A National Trust tenant who is leaving his farm near Helston following a court hearing has said he is "looking forward to a much better life."

Paul Parfitt has been running Chyvarloe Farm near Gunwalloe for almost a decade, but the relationship between the farmer and Trust has broken down.

His departure date at the end of August comes as the result of a court hearing, which followed issues over rent payment and alleged other matters.

However, Mr Parfitt said he was looking forward to being "free" after experiencing "increased pressures" and what he claims was a "dictatorial" attitude from a Trust staff member.

The Trust said that relationships sometimes broke down, but it could not comment on cases that were subject to legal proceedings.

Mr Parfitt told the Packet: "I have realised in recent months that with a definite date set I am now totally relieved and content with life, healthy and therefore positive about the future.

"Whilst I hadn't realised before I entered this phase just how the constant emails, cancelled meetings, one sided general communication and broken verbal promises were both extremely wearing and tiring, as well as frustrating.

"I look forward to much better life and come September 1 I will be free of this stress and harassment and therefore will only enhance my situation, which is one in which I am already extremely happy."

Mr Parfitt said he enjoyed the early years at the property, but in recent times there had been "increased pressures" brought about by changes in policy, points of contact and personnel changes, which he believed made his situation untenable.

He claimed that certain actions by one Trust employee in particular had been "seemingly dictatorial" and "completely de-motivated any efforts I have made to continue to both improve or indeed occupy the property."

"I have felt at times bombarded and harassed by one-way contact and little positive response in return," he said.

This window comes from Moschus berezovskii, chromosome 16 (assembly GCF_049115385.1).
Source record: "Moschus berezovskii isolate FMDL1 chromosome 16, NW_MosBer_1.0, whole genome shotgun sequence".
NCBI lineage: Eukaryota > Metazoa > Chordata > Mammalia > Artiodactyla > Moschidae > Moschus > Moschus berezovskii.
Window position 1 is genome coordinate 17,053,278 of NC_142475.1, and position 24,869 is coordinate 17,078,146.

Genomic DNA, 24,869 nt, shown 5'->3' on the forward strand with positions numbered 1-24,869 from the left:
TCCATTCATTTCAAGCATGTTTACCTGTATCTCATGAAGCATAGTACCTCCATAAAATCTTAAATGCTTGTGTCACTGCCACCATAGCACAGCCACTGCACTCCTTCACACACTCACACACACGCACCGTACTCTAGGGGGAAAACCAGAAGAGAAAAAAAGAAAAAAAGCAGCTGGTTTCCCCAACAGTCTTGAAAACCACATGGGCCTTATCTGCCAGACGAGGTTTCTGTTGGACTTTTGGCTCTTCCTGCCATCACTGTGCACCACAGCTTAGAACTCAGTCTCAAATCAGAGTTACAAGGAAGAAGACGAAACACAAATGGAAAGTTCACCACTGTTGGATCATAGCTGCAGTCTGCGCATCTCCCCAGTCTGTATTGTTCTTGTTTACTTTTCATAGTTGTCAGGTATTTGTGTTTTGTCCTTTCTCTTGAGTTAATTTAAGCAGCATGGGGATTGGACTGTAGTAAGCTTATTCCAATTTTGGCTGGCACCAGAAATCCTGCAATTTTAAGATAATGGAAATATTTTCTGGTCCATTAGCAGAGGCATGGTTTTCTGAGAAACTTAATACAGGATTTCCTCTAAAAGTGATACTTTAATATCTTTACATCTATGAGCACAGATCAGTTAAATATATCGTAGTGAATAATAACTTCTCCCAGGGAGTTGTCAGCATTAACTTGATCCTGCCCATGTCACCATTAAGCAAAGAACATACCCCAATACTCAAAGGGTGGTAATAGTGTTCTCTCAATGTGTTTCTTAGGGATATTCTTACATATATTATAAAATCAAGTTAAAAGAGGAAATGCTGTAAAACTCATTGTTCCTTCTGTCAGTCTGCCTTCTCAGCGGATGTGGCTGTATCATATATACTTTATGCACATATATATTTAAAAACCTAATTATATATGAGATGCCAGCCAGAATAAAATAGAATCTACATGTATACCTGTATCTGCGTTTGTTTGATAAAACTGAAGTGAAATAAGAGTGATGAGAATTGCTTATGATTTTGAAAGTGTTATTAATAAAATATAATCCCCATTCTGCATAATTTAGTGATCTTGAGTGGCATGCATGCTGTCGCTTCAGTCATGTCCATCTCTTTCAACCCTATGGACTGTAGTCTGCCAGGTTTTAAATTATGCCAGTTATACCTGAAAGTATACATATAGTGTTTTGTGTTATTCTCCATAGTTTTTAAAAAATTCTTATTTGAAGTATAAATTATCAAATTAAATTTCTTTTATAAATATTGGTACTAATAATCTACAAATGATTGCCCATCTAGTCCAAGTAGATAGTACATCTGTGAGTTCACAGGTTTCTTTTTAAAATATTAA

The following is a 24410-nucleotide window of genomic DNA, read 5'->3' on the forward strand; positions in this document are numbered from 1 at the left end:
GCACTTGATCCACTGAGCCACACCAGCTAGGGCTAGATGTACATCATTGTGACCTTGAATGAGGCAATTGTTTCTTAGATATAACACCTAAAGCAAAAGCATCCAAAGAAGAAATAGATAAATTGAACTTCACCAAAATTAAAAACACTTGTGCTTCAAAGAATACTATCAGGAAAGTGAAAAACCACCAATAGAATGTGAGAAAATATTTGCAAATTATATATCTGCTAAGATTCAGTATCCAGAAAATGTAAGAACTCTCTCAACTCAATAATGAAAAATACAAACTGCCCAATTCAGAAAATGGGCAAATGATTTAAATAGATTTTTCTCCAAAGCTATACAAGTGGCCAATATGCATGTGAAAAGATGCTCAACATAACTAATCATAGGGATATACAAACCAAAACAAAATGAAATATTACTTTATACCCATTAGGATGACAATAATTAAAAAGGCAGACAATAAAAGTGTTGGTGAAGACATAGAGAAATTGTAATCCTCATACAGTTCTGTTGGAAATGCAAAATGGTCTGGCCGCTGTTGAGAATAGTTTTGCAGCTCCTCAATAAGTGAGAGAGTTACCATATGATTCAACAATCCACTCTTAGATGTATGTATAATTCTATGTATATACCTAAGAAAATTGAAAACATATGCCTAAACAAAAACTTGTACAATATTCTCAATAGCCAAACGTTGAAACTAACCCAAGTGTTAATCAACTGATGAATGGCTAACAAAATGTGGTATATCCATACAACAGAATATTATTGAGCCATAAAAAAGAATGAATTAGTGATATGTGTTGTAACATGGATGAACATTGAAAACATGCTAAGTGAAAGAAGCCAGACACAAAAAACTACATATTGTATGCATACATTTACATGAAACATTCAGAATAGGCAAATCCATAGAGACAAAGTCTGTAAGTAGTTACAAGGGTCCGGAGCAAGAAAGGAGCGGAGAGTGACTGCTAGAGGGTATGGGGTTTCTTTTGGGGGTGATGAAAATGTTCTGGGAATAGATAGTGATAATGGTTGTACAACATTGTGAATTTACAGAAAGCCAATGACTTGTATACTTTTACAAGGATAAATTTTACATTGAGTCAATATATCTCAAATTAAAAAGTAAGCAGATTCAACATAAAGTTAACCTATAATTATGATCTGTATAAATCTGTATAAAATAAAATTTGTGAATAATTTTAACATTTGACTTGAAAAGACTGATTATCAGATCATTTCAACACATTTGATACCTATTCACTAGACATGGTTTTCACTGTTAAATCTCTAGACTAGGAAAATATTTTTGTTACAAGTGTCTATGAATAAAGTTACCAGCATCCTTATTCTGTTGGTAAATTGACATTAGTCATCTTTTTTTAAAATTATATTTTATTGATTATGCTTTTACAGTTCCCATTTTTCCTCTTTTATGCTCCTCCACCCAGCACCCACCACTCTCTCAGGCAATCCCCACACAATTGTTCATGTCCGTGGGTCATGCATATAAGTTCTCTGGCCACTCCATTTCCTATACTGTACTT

"Sadly I was forced to start a course of action that led to me having to rely on a judge to give me a date to leave the farm in order that I could sensibly plan for a farm sale and so forth.

"This preceded me submitting a claim in excess of £150,000 for the improvements I have overseen at the property - including fencing, gates, electricity, water infrastructure, bathroom, household flooring as well as turning two disused barns into an office and classroom/kitchen, both of which I would suggest could be made into dwellings at some point."

It was at this point, he claimed, that the staff member "decided against mutual agreement" and continuing communication, with Mr Parfitt adding: "Therefore by spending the best part of a year's rent for the property on legal expenses in the form of solicitor and barrister, I was left with no doubt that I am an individual set against the immovable object that is a large powerful charity/corporation."

A spokesperson for the National Trust said: “Ensuring we have a good working relationship with our tenants is vital.

“Unfortunately circumstances can arise where that relationship breaks down and the Trust must have recourse to its legal remedies where appropriate.

“The Trust is not able to comment on any particular case where it is the subject of ongoing legal proceedings.”